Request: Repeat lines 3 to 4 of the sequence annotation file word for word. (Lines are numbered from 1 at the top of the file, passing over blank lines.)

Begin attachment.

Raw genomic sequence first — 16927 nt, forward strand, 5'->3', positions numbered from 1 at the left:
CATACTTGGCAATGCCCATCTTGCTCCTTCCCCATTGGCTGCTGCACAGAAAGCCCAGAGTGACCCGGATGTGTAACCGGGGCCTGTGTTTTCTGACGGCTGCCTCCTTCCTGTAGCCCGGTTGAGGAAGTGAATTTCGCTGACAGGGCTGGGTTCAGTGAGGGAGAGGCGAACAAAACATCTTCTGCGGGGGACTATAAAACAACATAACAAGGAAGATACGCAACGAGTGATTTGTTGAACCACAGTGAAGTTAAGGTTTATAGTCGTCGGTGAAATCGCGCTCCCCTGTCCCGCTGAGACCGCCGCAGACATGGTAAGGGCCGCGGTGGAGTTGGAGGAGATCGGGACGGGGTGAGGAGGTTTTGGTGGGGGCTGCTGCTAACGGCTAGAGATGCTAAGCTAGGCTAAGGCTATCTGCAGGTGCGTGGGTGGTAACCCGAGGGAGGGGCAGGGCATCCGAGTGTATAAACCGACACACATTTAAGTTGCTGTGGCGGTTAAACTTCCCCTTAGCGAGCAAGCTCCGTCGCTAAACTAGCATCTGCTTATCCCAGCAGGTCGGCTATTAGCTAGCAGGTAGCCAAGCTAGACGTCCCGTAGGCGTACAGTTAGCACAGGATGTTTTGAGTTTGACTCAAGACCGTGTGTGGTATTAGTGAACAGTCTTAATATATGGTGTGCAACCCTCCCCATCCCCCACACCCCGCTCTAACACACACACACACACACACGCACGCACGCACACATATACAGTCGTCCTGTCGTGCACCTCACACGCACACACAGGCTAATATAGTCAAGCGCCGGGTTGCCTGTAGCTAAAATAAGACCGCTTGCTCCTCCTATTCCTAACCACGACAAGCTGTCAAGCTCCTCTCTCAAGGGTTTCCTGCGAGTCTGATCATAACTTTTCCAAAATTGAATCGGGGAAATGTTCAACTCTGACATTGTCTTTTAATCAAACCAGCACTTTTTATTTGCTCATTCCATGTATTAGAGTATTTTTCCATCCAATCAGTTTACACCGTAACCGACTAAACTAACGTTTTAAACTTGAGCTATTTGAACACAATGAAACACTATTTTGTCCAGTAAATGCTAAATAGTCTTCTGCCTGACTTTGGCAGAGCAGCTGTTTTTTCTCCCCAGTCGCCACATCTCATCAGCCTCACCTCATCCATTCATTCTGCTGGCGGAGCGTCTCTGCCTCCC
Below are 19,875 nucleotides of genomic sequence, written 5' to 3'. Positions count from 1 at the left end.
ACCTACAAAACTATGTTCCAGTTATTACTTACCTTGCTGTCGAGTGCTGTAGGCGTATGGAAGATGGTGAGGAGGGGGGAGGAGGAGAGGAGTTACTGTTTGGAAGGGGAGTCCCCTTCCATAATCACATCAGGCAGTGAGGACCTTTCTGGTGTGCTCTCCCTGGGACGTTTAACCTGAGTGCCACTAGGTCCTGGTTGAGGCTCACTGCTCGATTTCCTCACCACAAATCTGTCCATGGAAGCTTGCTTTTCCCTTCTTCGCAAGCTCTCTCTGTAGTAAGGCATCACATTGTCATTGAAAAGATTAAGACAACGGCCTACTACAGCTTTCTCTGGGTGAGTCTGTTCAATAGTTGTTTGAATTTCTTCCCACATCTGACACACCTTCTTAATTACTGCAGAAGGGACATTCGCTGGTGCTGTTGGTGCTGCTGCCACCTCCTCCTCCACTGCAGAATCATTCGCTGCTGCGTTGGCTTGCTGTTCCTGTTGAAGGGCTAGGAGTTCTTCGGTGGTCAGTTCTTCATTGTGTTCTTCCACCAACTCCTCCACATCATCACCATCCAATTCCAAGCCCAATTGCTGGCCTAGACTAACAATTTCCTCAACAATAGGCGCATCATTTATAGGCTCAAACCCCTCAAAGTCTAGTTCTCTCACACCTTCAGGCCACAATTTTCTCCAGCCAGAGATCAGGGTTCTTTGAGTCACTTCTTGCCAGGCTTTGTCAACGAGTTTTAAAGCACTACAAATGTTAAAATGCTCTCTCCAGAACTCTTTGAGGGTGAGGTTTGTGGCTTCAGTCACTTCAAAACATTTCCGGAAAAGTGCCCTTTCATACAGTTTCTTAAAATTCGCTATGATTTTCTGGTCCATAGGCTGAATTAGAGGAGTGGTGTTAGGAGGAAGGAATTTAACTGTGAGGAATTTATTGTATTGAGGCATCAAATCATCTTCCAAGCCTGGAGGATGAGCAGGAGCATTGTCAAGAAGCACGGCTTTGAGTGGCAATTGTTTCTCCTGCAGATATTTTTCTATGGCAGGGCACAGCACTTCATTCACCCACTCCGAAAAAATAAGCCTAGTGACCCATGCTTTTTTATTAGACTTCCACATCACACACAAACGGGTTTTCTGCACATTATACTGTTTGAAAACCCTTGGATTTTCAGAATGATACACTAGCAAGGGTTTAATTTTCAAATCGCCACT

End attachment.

Below are 19,875 nucleotides of genomic sequence, written 5' to 3'. Positions count from 1 at the left end.
ACCTACAAAACTATGTTCCAGTTATTACTTACCTTGCTGTCGAGTGCTGTAGGCGTATGGAAGATGGTGAGGAGGGGGGAGGAGGAGAGGAGTTACTGTTTGGAAGGGGAGTCCCCTTCCATAATCACATCAGGCAGTGAGGACCTTTCTGGTGTGCTCTCCCTGGGACGTTTAACCTGAGTGCCACTAGGTCCTGGTTGAGGCTCACTGCTCGATTTCCTCACCACAAATCTGTCCATGGAAGCTTGCTTTTCCCTTCTTCGCAAGCTCTCTCTGTAGTAAGGCATCACATTGTCATTGAAAAGATTAAGACAACGGCCTACTACAGCTTTCTCTGGGTGAGTCTGTTCAATAGTTGTTTGAATTTCTTCCCACATCTGACACACCTTCTTAATTACTGCAGAAGGGACATTCGCTGGTGCTGTTGGTGCTGCTGCCACCTCCTCCTCCACTGCAGAATCATTCGCTGCTGCGTTGGCTTGCTGTTCCTGTTGAAGGGCTAGGAGTTCTTCGGTGGTCAGTTCTTCATTGTGTTCTTCCACCAACTCCTCCACATCATCACCATCCAATTCCAAGCCCAATTGCTGGCCTAGACTAACAATTTCCTCAACAATAGGCGCATCATTTATAGGCTCAAACCCCTCAAAGTCTAGTTCTCTCACACCTTCAGGCCACAATTTTCTCCAGCCAGAGATCAGGGTTCTTTGAGTCACTTCTTGCCAGGCTTTGTCAACGAGTTTTAAAGCACTACAAATGTTAAAATGCTCTCTCCAGAACTCTTTGAGGGTGAGGTTTGTGGCTTCAGTCACTTCAAAACATTTCCGGAAAAGTGCCCTTTCATACAGTTTCTTAAAATTCGCTATGATTTTCTGGTCCATAGGCTGAATTAGAGGAGTGGTGTTAGGAGGAAGGAATTTAACTGTGAGGAATTTATTGTATTGAGGCATCAAATCATCTTCCAAGCCTGGAGGATGAGCAGGAGCATTGTCAAGAAGCACGGCTTTGAGTGGCAATTGTTTCTCCTGCAGATATTTTTCTATGGCAGGGCACAGCACTTCATTCACCCACTCCGAAAAAATAAGCCTAGTGACCCATGCTTTTTTATTAGACTTCCACATCACACACAAACGGGTTTTCTGCACATTATACTGTTTGAAAACCCTTGGATTTTCAGAATGATACACTAGCAAGGGTTTAATTTTCAAATCGCCACT